States to Syrian parents. His school uses an inclusive model of instruction, with a grade-level teacher and a
teacher of English as a second language (ESL) co-teaching English language arts. Ahmet also receives small-group
instruction from an ESL teacher three times a week.
Ahmet is at an intermediate English language proficiency level and lives in a state where the Partnership for
Assessment of Readiness for College and Careers (PARCC) assessment is administered. He has trouble decoding
longer words in English and has weak spelling skills in the language. Ahmet's English speaking and
listening skills are stronger than his skills in reading and writing. Although he is comfortable speaking Arabic
in social situations, Ahmet's literacy skills in Arabic are weak. His parents don't read to him in
Arabic; they want him to learn English quickly.
One important step a school or district can take to advocate for more equitable assessments for their English
language learners is to form a committee that includes the ESL teacher, content-area teacher(s), guidance
counselor, and even the student and the student's parent or caregiver. Because it can be detrimental for an
ELL to receive unfamiliar accommodations (such as a bilingual dictionary) for the first time on a content test,
committee decisions about accommodations should be made at the beginning of the school year so the student gets
used to the accommodations. The committee can meet throughout the year to track the utility of the
accommodations and make adjustments as needed.
As content and English language proficiency assessments transition to computer-based platforms, we can't
overlook the digital divide that exists between students whose families can afford to provide technology in the
home and those who lack such technology. Of note, two-thirds of ELLs nationwide come from low-income homes
(National Education Association, 2008).
In addition to possibly having limited access to technology, ELLs might not be fully literate in the use of
the technology that's necessary to navigate the test platform. For example, students may be familiar with
mobile devices but not with certain tasks on a desktop computer, such as clicking with a mouse and dragging
numbers or typing an extended response.
Also, English language learners arrive in school at all points of the school year. In many cases, they still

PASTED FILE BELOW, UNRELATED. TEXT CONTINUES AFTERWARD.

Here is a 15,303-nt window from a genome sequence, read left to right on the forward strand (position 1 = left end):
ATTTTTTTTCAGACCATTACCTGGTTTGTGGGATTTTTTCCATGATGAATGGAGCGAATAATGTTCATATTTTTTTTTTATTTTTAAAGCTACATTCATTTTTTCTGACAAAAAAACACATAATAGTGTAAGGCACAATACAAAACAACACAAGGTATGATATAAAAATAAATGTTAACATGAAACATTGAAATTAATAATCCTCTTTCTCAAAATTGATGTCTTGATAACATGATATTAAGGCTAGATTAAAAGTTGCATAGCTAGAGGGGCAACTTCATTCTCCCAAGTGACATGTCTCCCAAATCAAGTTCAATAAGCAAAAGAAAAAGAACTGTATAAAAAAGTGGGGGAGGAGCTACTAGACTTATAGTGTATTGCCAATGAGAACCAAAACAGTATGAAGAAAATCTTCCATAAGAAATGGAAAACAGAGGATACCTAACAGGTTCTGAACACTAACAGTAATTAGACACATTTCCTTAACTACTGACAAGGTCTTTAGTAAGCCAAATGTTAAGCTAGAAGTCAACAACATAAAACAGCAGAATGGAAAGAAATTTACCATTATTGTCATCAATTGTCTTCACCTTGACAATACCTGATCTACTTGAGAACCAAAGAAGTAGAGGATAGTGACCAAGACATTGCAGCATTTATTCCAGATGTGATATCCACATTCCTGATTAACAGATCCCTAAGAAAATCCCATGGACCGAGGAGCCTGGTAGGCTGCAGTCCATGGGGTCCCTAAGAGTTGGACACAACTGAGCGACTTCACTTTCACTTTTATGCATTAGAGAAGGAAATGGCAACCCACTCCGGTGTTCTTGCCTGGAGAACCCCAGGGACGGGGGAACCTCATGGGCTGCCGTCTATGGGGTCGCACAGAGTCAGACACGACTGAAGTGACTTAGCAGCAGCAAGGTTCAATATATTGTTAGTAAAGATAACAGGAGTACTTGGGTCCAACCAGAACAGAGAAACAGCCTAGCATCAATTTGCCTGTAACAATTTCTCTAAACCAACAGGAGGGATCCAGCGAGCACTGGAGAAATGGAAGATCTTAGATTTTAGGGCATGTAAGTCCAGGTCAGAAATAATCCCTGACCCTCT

need to take content or English language proficiency tests even though they may not have received the training
on the test platform that other students were given. Regardless of their arrival dates, ELLs will need to
understand all the online test features and know how to use them. The PARCC student tutorials are in English
with no built-in scaffolds to help ELLs navigate the platform. Smarter Balanced's student tutorial offers
an option for Spanish, but not other languages.
The following guidelines will help ensure that English language learners focus on test items instead of
getting distracted by the platform:
It's important for educators to work together at the building level to do a needs analysis of where ELLs
could use additional technological support. Teachers should collaborate to choose accommodations for computer-
based tests and find a time and place for ELLs to practice using those accommodations.
In addition, a collaborative team could make certain that parents of their English language learners are
aware of both test requirements and the platform. For example, computer-based testing could be the topic of an
ELL parent meeting either in school or in a location convenient for parents, such as a community center or place
Depending on your district's testing window, your ELLs may soon take their annual English language
proficiency test. Teachers and administrators can use the data on score reports to design appropriate learning
tasks and differentiate instruction for students at different levels of proficiency. In addition, teachers can
collaborate to align the choice of accommodations on state content assessments with students' ELP levels
and design classroom assessments appropriate to the student's level of proficiency. Teachers can also use
ELP assessment data to communicate the students' progress from year to year to students and their families;
additionally, they can share students' areas of linguistic strengths and needs with other educators. ELP